Yuka Kashihara

“Sky-Eye Weaver”

Tracking Light Ⅰ 追いかける光 Ⅰ 2016 tempera and oil on canvas 160 × 120 cm  ©Yuka Kashihara

Yuka Kashihara uses oil paint applied in a thinly diffuse manner similar to that of Japanese nihonga painting, and by applying it in numerous layers she is able to create a unique depth of color. Within the world of her artworks, scenes from both reality and the spaces of the internal imagination are gently interwoven. Against this backdrop, having left Japan and moved to Germany where she continued developing her practice, Kashihara acquired an interest in the 'distance' between the internal and the external. This included the physical distance between Japan and Germany; and further, the distance herself as a Japanese person and herself while in Germany. This becomes expressed symbolically as an introspective speculation in the forms of the motifs of caves, holes, mountains and lakes which she repeatedly takes up within her work, and through this process of sublimation it is as though the original energies which lie dormant within the great Earth have become awakened. The 'Sky-Eye' of this exhibition's title essentially takes on the meanings of 'the act of seeing what does not exist there, and yet recognizing its existence,' and of 'making the pretense of not seeing things which are seen in actuality'. As for the 'Sky-Eye Weaver', this is the figure which comes to weave together into the scenes within her oil paintings both spatio-temporal awareness and everyday occurrences, and which at once seem to transcend the bounds of memory whilst also seeming not to exceed it. Kashihara's practice amounts to a neologism in itself, symbolically expressing her uniquely individual perspective.For this, her fourth solo exhibition with Tomio Koyama Gallery, we invite you to witness the artistic world of Yuka Kashihara, over-brimming with life force, within which exists both a transparency and a unique depth of intensity.

I was together with someone once, looking at a particular sight, and what that person saw and what I saw were two different things.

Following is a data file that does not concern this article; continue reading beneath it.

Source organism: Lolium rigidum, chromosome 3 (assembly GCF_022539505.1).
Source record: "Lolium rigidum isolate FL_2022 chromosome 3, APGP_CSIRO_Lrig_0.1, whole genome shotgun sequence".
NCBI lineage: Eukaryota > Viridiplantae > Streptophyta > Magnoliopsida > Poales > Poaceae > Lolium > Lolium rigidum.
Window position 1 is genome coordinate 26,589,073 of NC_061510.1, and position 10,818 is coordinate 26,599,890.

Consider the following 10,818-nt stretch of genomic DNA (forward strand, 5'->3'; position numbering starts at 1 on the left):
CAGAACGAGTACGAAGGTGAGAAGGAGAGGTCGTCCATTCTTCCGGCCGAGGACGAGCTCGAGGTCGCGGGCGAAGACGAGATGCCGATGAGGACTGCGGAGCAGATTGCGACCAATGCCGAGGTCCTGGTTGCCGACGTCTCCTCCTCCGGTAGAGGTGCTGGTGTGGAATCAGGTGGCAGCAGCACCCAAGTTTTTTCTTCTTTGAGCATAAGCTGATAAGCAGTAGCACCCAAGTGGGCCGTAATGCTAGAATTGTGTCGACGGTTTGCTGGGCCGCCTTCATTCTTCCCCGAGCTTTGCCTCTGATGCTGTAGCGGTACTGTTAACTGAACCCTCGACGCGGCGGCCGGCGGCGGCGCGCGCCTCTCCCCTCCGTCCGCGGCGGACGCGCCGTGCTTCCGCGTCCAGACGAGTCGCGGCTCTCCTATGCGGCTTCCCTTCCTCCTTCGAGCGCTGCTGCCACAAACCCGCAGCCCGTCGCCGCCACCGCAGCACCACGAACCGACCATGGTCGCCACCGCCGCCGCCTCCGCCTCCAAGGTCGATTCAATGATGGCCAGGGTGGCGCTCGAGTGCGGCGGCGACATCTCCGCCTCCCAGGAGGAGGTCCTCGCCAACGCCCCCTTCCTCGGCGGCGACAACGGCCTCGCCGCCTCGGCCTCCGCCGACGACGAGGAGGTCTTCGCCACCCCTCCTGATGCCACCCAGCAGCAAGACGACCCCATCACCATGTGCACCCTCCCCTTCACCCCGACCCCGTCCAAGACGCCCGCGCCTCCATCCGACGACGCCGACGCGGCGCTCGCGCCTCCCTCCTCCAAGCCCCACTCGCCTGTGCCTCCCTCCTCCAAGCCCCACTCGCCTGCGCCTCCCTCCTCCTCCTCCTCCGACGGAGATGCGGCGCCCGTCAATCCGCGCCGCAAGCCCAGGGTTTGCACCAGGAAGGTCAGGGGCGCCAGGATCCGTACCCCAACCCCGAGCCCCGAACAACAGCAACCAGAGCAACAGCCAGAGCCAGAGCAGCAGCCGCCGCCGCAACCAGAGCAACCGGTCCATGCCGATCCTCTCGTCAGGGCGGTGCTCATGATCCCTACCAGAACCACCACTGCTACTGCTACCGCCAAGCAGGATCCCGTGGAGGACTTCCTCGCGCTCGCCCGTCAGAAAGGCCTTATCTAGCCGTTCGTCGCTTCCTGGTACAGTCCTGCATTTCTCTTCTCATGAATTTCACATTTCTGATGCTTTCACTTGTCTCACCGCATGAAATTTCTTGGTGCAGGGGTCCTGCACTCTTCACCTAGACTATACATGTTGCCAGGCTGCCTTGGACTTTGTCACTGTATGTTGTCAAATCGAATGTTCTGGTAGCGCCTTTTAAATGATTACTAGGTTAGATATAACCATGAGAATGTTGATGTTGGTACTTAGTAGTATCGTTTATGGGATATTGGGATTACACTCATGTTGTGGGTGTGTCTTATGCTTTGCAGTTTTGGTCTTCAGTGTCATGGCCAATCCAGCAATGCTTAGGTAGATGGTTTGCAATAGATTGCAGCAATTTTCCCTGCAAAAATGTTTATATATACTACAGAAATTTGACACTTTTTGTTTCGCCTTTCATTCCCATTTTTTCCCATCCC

My work is about continually searching for and seeking make up those gaps, or slippages, in the openings of such intervals in perception.
Pursuing the light. Loitering within the cracks and crevices.
I once read in a book that, ‘When looking for stars in the night sky, you cannot look straight ahead. If you chase it as if you are going to capture the very tip of your vision, the light increases remarkably in its brilliance.’
Chasing stars is a little like the act of painting.
Place, time and distance, all these various differing locations cut across the various small minor occurrences and memories that lay within me. And then, at the moment when a new scene comes into sight, I felt only slightly as though I had come closer to the world.
Quietly pursuing the ever-shifting gaps that accumulate atop one another in layers as if onecannot ever totally grasp them.
Steadily digging a hole ever deeper and deeper, until before I realize it I have reached the outside world.
The layers in time, gaps in light, and distances in memory accumulate in the existence that I have been chasing yet should also lie within myself. (Yuka Kashihara)

Yuka Kashihara was born in 1980 in Hiroshima Prefecture. In 2006 she graduated from the Japanese Painting of Musashino Art University. In the same year she moved to Germany, and in 2013 she acquired a Diploma from the Academy of Visual Arts in Leipzig. In 2015, she was named a Meisterschüler (Masters graduate) of the same academy, studying under Professor Annette Schröter. In 2008 she exhibited at the Bauhuas Dessau Foundation in Shakkei (“borrowed scenery”), a solo show curated by research scholar Torsten Blume of the same Foundation, and in 2012 she exhibited in VOCA, Tokyo, where she received both the Honourable Mention Award and the Ohara Museum of Art Award. She has previously held exhibitions with Tomio Koyama Gallery in 2011, 2012 and 2013.

Other Exhibition:
Yuka Kashihara "First Island – Last Mountain"
6th September – 27th November 2016
Ohara Museum of Art, Okayama, Japan
For more informations, please visit the following link. http://www.ohara.or.jp/200707/eng/menu.html